In today’s organization, speed has become a weapon against
thoughtfulness and an employee’s self-development plan.
Time to market, time to innovate, and time to exploit are now bullets in the gun. And that gun seems perpetually cocked. In a world governed by the need for growth, employees are under stress to complete things as quickly as possible. Indeed, we now scurry from task to task and action to action in a continuous rootless state.
A perpetual influx of meetings litters our calendars, at times from early morning to late afternoon. Emails flood our inbox. Instant messages, texts and other social streams haunt our to-do list, even if they may be deemed unimportant and non-urgent.
On the topic of to-do lists, the corporate mantra of “do more with less” is ironically adding more to the plates of employees than its intended proclamation. The result? Employees are stressed, overworked, and failing to take the time to think. Busyness is now king. It’s the queen, too.
There is another negative consequence to report. Employees have become so busy they have given up on learning. I find this a frighteningly worrying trend.
According to LinkedIn’s 2018 Workplace Learning Report, there is further irony to report. Ninety-four percent of employees indicated they would stay at their company longer if it invested in their career development. The irony? From the report: “The No. 1 reason employees say that they feel held back from learning is because they do not have time to learn the skills they need.”
It turns out employees are so busy that they’re not even aware the organization most likely already offers a wide array of learning options. If they somehow stumble upon a learning option—be it a class, eLearning, video, or job aid—the second hurdle now has to be overcome: Do they have the time in their overly busy calendar to consume the learning and then apply it to their role?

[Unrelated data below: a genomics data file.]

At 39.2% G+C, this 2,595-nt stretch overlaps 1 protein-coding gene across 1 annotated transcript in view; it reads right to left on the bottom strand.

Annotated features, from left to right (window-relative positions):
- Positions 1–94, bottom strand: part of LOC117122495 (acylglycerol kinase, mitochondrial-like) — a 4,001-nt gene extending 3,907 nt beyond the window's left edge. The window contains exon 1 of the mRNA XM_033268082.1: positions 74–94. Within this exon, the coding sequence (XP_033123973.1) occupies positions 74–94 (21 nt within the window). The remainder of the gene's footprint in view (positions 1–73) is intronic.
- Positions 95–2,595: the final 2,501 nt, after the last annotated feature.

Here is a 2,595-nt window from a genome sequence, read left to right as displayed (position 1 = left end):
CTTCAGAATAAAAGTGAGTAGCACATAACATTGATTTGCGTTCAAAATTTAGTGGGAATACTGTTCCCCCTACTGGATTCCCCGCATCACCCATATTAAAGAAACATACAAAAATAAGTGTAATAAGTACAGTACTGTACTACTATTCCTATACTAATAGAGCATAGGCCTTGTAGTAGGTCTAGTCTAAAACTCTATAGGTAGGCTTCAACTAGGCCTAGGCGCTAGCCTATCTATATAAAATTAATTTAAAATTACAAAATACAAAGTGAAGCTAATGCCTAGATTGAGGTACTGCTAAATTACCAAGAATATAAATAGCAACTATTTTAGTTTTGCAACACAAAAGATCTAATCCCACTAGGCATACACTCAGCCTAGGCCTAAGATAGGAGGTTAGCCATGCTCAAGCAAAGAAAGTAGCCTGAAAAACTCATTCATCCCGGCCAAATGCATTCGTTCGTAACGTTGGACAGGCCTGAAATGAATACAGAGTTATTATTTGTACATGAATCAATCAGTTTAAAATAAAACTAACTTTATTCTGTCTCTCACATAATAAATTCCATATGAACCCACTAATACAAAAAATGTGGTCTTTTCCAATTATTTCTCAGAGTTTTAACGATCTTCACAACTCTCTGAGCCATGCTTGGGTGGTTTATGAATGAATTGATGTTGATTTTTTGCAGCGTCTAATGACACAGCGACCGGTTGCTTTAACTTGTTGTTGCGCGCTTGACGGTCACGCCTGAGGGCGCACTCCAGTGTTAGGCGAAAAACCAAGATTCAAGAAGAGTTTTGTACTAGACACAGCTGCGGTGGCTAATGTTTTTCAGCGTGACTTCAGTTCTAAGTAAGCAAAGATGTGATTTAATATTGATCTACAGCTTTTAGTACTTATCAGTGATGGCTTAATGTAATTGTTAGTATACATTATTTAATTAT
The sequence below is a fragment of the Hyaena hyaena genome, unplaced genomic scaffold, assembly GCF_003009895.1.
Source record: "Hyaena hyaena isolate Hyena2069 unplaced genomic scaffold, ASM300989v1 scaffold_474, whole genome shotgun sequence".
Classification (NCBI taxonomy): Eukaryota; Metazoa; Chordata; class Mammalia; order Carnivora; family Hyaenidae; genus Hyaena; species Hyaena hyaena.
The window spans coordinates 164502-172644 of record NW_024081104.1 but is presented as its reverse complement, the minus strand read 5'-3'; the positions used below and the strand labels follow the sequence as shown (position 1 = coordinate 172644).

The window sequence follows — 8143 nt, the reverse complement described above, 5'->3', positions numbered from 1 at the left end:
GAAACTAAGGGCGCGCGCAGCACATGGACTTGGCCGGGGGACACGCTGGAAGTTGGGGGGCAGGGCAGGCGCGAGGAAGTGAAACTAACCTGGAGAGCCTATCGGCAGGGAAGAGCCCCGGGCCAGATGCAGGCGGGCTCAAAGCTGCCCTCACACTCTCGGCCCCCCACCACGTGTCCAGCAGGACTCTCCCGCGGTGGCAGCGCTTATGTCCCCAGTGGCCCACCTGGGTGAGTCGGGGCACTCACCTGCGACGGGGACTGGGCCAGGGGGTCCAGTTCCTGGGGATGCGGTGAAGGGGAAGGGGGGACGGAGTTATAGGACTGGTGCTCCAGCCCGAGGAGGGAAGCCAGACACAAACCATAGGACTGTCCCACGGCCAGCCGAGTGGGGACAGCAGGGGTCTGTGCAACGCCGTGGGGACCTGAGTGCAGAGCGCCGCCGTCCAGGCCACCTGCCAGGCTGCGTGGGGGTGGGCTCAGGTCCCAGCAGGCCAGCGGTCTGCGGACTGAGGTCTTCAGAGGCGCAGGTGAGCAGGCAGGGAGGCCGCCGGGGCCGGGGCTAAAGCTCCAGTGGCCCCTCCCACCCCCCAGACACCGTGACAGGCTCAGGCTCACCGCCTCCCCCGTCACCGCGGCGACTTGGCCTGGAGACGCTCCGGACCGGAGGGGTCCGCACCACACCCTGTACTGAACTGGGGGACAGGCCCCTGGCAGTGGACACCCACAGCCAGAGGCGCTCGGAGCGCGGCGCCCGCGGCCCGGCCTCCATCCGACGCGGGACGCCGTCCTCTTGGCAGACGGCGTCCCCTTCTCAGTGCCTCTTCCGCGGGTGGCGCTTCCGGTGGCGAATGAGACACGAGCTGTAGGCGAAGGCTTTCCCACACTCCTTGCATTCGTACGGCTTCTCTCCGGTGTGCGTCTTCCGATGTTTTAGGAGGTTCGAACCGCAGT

It’s no secret that levels of employee engagement have remained stagnant for the better part of two decades. About a third of the organization is engaged—willing to go above and beyond the call of duty while motivated and feeling valued in their role—whereas two-thirds of all employees are either checked out at work or worse, chronically disengaged to the point of sabotaging business processes like customer service.
Part of the reason for the stagnation in employee engagement is how frenetic and busy our schedules have become at work. Consequently, employees feel as though there is no time to learn. When there is no time to learn, the employee distrusts the organization. “This company doesn’t care about me or my career, so why should I put in any extra effort,” some will charge.
Senior leaders see it differently. According to the LinkedIn report, 90 percent of executives suggested learning and development is a “necessary benefit to the employees at the company.” While they may view learning as a necessary benefit, executives also have to ensure time is appropriately allocated to an employee’s bandwidth for the benefit of turning it into a positive outcome. Otherwise, any available learning and development option is merely an idea rather than a tactical application.
What to do?
The first step is to analyze how employees are spending their time. I often recommend a time or calendar audit. If there are too many unnecessary meetings, it’s time to rethink how the organization meets. If there is too much email or point-to-point communication preventing people from learning (or doing their work), it’s a good time to rethink the organization’s time management norms. Second, ask employees their predilection for learning. Knowing how, when and where employees like to learn will provide the context for a new way of learning. In the LinkedIn report, employees reported their preferences as follows:
68% of employees prefer to learn at work
58% of employees prefer to learn at their own pace
49% of employees prefer to learn at the point of need
Third, redefine the term learning such that it incorporates three key types: formal, informal and social. Then spend the time re-educating the workforce on the definition (I coined it Pervasive Learning) and help both employees and managers with the change.
Pervasive Learning by Dan PontefractDAN PONTEFRACT
Not every type of learning occurs in a classroom or needs days off at a time. There are ample informal and social ways in which we can learn these days.
The key is to bridge the gap between how we are spending our time, and what the actual definition of learning looks like in the 21st century.
Stop being so busy, and start not only redefining what learning is but allocating some time in which to make it happen.